The complainant, Andrew Douglas, Managing Editor of Frank Magazine, was concerned that CBC News had left the false impression they had broken a story he ran first in his magazine by the use of heated language and references to investigation. While his magazine published first, CBC News had its own tip on the story and did not claim exclusivity. There was no violation of CBC policy.


You are the Managing Editor for Frank Magazine based in Halifax. You thought CBC News in Halifax wrongly left the impression they had presented an exclusive story – but in fact your magazine had published it first. The story concerned a funeral home in Berwick, a community in the Annapolis Valley. There had been a mix-up and the wrong woman was cremated. You said your publication broke the story first on January 7, 2018. You tweeted a link to it behind your website’s paywall at that time. The story was also published in the magazine, which you said was on newsstands around the province on January 10. You pointed out that various staff members at CBC News in Halifax follow the magazine on Twitter, and therefore would have likely known about the scoop.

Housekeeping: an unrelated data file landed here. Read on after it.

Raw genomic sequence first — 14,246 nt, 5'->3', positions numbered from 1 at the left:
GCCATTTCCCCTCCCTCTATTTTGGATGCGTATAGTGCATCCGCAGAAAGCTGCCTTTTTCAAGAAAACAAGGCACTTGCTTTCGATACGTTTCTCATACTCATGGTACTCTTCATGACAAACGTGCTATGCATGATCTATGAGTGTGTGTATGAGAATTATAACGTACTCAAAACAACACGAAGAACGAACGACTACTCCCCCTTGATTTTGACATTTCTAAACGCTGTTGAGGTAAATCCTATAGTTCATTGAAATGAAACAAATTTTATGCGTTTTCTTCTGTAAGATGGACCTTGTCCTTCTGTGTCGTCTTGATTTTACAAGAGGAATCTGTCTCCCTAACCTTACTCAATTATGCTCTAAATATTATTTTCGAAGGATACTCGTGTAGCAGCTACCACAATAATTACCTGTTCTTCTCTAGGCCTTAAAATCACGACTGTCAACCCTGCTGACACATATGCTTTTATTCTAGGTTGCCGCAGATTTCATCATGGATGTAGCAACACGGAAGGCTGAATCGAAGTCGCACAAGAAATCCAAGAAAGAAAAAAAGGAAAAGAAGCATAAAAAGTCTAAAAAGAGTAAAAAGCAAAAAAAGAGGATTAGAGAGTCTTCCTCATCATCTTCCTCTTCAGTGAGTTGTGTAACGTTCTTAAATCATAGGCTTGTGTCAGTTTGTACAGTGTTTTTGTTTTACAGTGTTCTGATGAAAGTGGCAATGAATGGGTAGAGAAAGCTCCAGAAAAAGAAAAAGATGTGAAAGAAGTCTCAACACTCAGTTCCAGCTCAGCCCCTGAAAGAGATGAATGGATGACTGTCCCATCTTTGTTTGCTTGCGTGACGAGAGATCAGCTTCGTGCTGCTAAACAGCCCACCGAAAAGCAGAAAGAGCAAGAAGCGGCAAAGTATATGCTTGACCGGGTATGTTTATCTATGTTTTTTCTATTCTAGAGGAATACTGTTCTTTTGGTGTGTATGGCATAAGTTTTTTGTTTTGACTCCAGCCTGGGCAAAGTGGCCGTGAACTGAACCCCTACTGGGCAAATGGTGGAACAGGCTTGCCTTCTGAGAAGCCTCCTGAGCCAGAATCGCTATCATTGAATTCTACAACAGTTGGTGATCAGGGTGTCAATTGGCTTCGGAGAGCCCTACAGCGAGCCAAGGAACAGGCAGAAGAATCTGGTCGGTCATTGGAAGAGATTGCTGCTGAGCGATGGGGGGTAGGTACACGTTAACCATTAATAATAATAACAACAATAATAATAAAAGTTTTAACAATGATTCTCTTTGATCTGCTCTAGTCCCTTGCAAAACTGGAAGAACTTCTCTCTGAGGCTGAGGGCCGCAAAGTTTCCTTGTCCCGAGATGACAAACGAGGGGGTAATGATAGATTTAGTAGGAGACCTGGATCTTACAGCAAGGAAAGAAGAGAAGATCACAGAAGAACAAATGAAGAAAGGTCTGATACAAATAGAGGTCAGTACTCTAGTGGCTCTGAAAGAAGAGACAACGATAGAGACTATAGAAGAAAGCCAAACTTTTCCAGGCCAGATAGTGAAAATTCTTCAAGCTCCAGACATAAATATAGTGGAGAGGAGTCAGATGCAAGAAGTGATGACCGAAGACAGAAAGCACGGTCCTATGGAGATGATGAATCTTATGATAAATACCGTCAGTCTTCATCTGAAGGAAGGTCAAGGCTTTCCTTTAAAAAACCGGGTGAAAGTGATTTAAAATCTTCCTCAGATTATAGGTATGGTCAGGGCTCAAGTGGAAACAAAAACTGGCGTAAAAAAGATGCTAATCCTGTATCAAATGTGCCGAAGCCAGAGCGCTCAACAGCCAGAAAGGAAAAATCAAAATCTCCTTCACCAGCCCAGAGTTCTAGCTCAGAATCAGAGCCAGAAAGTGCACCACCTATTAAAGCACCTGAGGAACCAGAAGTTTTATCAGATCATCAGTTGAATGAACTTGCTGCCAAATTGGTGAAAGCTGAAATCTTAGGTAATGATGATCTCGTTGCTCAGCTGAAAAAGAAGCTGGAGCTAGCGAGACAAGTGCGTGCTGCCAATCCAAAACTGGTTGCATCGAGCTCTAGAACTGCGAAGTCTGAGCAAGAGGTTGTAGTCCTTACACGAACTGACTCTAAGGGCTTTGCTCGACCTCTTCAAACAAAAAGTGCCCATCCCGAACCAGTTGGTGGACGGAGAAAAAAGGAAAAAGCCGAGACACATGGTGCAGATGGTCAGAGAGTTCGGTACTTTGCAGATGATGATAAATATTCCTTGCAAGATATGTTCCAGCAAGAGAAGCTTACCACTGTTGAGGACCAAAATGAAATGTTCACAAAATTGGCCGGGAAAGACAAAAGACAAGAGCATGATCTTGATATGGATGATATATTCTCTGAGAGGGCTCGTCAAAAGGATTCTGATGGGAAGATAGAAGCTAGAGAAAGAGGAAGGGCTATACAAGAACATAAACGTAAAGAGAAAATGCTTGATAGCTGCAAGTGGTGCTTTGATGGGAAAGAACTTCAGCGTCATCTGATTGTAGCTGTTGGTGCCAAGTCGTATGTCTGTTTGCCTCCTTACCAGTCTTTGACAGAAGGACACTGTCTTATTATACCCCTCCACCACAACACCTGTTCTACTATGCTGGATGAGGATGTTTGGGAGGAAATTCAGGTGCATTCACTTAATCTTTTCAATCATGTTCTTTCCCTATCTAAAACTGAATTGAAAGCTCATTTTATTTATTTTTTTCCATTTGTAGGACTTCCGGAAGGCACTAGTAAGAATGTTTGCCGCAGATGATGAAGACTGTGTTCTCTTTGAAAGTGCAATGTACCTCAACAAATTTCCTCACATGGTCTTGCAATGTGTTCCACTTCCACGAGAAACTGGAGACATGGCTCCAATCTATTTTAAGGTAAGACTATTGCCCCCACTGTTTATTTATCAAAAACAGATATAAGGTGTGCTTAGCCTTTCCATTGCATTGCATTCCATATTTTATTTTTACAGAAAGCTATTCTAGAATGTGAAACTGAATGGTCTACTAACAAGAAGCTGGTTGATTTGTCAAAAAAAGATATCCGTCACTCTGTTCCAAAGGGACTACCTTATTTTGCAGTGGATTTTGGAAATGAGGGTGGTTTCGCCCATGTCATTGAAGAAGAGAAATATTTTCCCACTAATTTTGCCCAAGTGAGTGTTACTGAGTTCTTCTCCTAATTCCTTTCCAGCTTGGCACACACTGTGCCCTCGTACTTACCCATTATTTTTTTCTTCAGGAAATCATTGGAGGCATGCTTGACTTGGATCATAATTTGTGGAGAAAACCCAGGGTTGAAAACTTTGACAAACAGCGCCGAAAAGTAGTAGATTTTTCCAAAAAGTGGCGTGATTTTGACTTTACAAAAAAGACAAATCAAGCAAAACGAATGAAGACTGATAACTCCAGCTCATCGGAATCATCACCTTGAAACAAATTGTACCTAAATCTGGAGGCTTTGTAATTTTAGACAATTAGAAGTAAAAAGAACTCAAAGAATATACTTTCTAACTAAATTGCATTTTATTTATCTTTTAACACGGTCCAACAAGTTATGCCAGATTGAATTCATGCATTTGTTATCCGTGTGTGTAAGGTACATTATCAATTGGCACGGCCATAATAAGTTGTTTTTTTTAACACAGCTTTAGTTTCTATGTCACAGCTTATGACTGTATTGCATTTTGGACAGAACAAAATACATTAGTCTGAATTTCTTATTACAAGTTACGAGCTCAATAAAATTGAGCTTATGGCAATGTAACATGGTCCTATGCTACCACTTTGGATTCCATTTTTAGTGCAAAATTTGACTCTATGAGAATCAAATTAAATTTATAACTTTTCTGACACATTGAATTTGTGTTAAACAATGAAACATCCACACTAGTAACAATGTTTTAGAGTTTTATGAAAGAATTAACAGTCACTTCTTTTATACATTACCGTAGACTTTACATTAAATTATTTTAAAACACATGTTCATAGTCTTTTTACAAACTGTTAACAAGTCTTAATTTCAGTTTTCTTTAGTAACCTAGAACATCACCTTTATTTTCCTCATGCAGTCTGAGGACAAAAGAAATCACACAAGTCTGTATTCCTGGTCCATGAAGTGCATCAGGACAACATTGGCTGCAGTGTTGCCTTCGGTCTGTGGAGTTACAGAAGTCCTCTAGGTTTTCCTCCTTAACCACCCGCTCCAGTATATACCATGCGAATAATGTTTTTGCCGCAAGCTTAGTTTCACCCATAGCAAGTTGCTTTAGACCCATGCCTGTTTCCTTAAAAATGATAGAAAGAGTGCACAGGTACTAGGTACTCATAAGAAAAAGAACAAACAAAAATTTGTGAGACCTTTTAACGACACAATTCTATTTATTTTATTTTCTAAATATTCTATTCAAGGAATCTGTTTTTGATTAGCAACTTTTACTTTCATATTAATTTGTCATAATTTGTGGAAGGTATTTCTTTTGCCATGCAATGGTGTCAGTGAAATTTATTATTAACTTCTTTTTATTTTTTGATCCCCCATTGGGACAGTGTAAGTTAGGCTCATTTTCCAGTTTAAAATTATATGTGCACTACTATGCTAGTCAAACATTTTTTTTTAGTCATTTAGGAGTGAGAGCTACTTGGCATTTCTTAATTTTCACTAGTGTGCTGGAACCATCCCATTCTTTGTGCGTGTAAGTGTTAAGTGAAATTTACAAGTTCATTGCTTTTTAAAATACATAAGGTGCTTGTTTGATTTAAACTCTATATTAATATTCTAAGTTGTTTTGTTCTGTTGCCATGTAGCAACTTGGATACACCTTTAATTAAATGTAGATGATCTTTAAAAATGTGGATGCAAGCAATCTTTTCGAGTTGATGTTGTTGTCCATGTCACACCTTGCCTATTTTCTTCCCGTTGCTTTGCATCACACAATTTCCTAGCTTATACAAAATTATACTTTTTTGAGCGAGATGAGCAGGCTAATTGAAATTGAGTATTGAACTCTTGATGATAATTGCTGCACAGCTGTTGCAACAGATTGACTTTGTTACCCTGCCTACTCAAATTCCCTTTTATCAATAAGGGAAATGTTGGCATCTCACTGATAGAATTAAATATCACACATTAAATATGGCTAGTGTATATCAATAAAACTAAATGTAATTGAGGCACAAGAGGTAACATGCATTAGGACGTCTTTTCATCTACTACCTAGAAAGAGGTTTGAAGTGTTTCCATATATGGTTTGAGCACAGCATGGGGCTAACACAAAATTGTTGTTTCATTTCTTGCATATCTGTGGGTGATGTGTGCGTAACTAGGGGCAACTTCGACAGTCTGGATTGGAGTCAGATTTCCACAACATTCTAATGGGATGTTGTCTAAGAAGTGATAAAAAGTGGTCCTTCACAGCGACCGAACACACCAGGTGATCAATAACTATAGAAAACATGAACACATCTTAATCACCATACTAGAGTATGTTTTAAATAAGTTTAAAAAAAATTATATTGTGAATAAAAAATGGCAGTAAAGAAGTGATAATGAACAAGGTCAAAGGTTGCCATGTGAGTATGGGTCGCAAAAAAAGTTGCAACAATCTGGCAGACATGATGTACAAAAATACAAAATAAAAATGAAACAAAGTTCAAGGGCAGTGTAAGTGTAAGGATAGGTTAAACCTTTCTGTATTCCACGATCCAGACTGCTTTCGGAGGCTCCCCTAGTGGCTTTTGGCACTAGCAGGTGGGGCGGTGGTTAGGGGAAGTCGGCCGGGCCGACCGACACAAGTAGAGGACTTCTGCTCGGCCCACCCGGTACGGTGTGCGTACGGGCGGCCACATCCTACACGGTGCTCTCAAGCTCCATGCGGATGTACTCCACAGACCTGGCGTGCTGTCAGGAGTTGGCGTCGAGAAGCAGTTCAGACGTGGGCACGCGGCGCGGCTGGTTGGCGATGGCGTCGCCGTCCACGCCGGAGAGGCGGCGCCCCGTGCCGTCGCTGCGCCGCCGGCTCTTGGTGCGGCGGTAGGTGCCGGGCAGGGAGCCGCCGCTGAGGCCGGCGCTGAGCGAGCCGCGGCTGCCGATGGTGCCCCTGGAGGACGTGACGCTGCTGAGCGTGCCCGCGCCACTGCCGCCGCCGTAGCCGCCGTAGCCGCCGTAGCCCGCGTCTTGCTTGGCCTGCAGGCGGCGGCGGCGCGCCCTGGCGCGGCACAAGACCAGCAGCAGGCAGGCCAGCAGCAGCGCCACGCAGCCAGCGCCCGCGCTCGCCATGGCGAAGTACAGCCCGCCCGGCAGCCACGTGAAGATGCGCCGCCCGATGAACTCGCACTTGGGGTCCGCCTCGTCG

CBC News published a story about the same funeral home on their website on January 17, followed by pieces broadcast on television news. It was the way they were presented on both platforms that you had an issue with. You objected to the “chest-thumping language” and the impression that it was CBC journalists who uncovered the story:

It immediately struck me that the language being used in the reportage made it sound like it was a CBC exclusive. Although the word “exclusive” was never used in any of the presentations I am aware of, the way the story was hyped made it seem like the CBC owned the story. Online, it was presented under the “CBC Investigates” banner, which in my observation tends to be used with exclusives the CBC do a deep dive on.

You also objected to the language used to introduce the television segment. You said this too was “torqued-up language” which left a false impression of the accomplishments of the CBC news team. You suspected that your story was the source of theirs.

You noted the CBC newscast presenter, Tom Murphy, introduced the story by stating “A CBC investigation uncovered the story of a mistaken cremation and a viewing that went terribly wrong:”

To be clear, it wasn’t a CBC investigation that uncovered this story, it was a Frank Magazine investigation. I spoke to family members who confirmed these things had happened. And I also spoke with the same funeral board official that Yvonne would eventually talk to, and he similarly confirmed there had been a problem.

You thought CBC did not necessarily need to acknowledge your work, but should have toned down their claims for the journalism on this story.

Continue reading this story on the CBC website, where it was first published.